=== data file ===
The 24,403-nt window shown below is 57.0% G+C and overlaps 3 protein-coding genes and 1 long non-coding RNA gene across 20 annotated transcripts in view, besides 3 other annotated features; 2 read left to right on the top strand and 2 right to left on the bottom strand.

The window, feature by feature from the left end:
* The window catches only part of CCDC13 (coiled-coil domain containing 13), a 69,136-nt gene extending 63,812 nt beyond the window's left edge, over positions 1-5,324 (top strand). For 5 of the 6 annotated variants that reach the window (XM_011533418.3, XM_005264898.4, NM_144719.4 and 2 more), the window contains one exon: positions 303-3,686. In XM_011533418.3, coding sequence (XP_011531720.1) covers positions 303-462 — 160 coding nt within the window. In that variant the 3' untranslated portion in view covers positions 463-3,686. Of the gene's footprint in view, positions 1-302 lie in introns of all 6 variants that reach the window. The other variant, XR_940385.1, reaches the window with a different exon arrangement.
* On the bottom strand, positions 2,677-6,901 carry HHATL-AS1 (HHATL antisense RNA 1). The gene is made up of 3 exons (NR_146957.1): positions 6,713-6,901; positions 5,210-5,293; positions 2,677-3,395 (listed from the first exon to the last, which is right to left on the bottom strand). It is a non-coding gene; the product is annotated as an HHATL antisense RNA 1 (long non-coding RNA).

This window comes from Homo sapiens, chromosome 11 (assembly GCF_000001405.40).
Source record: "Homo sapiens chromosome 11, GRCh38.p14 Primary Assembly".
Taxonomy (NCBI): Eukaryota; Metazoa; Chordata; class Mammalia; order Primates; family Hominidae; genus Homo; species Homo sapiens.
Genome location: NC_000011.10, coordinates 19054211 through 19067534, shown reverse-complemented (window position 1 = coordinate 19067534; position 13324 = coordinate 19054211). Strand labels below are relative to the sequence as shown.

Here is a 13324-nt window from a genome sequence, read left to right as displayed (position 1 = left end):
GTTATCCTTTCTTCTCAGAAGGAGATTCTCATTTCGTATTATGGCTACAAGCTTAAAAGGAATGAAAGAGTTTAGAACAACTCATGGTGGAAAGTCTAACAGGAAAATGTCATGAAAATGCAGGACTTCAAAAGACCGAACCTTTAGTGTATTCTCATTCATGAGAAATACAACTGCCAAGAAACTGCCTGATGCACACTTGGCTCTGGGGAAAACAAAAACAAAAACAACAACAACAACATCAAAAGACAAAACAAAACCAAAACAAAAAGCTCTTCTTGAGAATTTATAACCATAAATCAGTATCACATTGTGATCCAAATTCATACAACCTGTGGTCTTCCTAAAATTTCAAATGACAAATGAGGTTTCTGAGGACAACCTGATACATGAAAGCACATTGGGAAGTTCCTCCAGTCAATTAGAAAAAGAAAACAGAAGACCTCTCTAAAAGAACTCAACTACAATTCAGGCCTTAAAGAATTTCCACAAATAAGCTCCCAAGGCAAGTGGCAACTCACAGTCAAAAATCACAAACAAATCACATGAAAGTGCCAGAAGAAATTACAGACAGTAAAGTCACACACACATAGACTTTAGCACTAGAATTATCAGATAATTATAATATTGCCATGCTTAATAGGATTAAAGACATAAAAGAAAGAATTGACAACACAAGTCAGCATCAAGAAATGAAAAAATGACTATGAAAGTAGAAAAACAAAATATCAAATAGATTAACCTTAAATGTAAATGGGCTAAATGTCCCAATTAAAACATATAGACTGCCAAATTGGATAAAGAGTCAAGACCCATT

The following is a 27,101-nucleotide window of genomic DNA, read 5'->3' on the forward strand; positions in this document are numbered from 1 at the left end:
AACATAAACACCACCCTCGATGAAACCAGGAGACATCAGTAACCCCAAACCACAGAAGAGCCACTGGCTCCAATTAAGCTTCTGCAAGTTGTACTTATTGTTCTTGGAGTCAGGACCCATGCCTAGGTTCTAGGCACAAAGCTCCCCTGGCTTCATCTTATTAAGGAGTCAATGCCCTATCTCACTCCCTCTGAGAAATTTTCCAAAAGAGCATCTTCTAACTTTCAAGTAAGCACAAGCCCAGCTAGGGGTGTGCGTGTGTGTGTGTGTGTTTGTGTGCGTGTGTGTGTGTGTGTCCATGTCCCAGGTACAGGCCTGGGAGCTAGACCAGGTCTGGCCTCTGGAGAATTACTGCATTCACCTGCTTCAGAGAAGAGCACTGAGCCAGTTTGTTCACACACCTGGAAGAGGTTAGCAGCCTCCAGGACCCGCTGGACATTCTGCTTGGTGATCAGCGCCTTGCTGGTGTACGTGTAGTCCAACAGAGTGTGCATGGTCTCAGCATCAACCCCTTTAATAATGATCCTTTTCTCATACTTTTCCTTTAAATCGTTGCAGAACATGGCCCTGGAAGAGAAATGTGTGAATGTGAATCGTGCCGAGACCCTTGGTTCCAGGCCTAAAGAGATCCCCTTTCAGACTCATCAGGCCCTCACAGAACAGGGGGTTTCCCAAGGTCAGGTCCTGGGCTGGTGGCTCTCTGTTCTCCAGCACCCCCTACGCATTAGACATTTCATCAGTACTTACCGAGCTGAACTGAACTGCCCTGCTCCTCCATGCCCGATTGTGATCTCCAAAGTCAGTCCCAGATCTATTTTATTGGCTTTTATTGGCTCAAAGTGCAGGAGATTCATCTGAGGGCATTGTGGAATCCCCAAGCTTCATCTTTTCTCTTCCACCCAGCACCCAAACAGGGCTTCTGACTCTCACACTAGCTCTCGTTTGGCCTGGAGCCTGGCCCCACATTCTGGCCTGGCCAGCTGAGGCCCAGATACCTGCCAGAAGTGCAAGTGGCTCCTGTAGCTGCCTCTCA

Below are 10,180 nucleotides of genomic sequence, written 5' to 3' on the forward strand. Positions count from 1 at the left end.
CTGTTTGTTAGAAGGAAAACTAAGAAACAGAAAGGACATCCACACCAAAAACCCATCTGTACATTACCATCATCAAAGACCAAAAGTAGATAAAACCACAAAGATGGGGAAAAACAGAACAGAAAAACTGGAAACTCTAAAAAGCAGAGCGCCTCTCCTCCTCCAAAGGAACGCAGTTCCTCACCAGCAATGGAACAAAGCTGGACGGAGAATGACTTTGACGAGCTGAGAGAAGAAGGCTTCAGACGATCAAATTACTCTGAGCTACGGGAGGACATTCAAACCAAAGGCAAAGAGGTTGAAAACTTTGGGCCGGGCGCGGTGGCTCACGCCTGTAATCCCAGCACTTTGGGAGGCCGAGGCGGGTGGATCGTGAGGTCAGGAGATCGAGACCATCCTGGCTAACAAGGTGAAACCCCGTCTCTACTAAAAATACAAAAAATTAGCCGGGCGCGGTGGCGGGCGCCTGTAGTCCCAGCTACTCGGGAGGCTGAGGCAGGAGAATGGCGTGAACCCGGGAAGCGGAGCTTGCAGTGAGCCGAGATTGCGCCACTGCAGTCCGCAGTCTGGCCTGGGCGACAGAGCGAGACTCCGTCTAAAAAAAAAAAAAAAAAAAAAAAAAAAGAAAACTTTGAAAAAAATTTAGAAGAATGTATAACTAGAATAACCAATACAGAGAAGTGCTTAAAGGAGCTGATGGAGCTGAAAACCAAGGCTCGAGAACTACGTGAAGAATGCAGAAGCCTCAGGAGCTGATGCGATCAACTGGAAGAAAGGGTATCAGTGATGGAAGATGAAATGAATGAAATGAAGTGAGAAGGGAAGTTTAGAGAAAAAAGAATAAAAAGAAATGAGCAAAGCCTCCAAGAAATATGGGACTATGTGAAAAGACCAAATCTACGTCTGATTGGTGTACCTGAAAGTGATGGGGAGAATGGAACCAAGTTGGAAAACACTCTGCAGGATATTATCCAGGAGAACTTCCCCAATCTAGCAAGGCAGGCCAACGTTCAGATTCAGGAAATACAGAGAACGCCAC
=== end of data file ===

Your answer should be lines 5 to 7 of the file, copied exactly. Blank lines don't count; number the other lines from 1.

This window comes from Homo sapiens, chromosome 11 (assembly GCF_000001405.40).
Source record: "Homo sapiens chromosome 11, GRCh38.p14 Primary Assembly".
Taxonomy (NCBI): Eukaryota; Metazoa; Chordata; class Mammalia; order Primates; family Hominidae; genus Homo; species Homo sapiens.